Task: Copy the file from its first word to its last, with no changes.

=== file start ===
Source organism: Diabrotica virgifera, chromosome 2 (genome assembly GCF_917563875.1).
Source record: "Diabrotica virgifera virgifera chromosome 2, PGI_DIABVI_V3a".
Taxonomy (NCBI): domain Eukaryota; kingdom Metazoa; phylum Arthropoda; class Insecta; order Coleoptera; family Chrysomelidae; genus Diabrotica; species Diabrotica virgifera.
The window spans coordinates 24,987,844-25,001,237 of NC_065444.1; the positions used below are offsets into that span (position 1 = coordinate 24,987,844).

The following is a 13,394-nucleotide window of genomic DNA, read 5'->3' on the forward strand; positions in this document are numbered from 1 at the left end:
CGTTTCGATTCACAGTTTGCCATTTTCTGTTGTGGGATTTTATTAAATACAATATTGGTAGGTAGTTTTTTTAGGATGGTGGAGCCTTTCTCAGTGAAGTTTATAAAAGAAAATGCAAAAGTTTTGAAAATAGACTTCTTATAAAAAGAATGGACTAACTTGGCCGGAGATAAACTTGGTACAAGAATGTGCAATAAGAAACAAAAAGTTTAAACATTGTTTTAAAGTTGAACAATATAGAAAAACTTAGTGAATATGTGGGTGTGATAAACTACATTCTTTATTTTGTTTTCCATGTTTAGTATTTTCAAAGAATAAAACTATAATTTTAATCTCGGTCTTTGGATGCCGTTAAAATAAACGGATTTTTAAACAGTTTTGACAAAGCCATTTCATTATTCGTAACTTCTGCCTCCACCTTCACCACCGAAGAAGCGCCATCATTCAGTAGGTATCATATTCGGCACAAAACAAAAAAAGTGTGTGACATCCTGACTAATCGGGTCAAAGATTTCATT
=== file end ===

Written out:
Source organism: Diabrotica virgifera, chromosome 2 (genome assembly GCF_917563875.1).
Source record: "Diabrotica virgifera virgifera chromosome 2, PGI_DIABVI_V3a".
Taxonomy (NCBI): domain Eukaryota; kingdom Metazoa; phylum Arthropoda; class Insecta; order Coleoptera; family Chrysomelidae; genus Diabrotica; species Diabrotica virgifera.
The window spans coordinates 24,987,844-25,001,237 of NC_065444.1; the positions used below are offsets into that span (position 1 = coordinate 24,987,844).

The following is a 13,394-nucleotide window of genomic DNA, read 5'->3' on the forward strand; positions in this document are numbered from 1 at the left end:
CGTTTCGATTCACAGTTTGCCATTTTCTGTTGTGGGATTTTATTAAATACAATATTGGTAGGTAGTTTTTTTAGGATGGTGGAGCCTTTCTCAGTGAAGTTTATAAAAGAAAATGCAAAAGTTTTGAAAATAGACTTCTTATAAAAAGAATGGACTAACTTGGCCGGAGATAAACTTGGTACAAGAATGTGCAATAAGAAACAAAAAGTTTAAACATTGTTTTAAAGTTGAACAATATAGAAAAACTTAGTGAATATGTGGGTGTGATAAACTACATTCTTTATTTTGTTTTCCATGTTTAGTATTTTCAAAGAATAAAACTATAATTTTAATCTCGGTCTTTGGATGCCGTTAAAATAAACGGATTTTTAAACAGTTTTGACAAAGCCATTTCATTATTCGTAACTTCTGCCTCCACCTTCACCACCGAAGAAGCGCCATCATTCAGTAGGTATCATATTCGGCACAAAACAAAAAAAGTGTGTGACATCCTGACTAATCGGGTCAAAGATTTCATT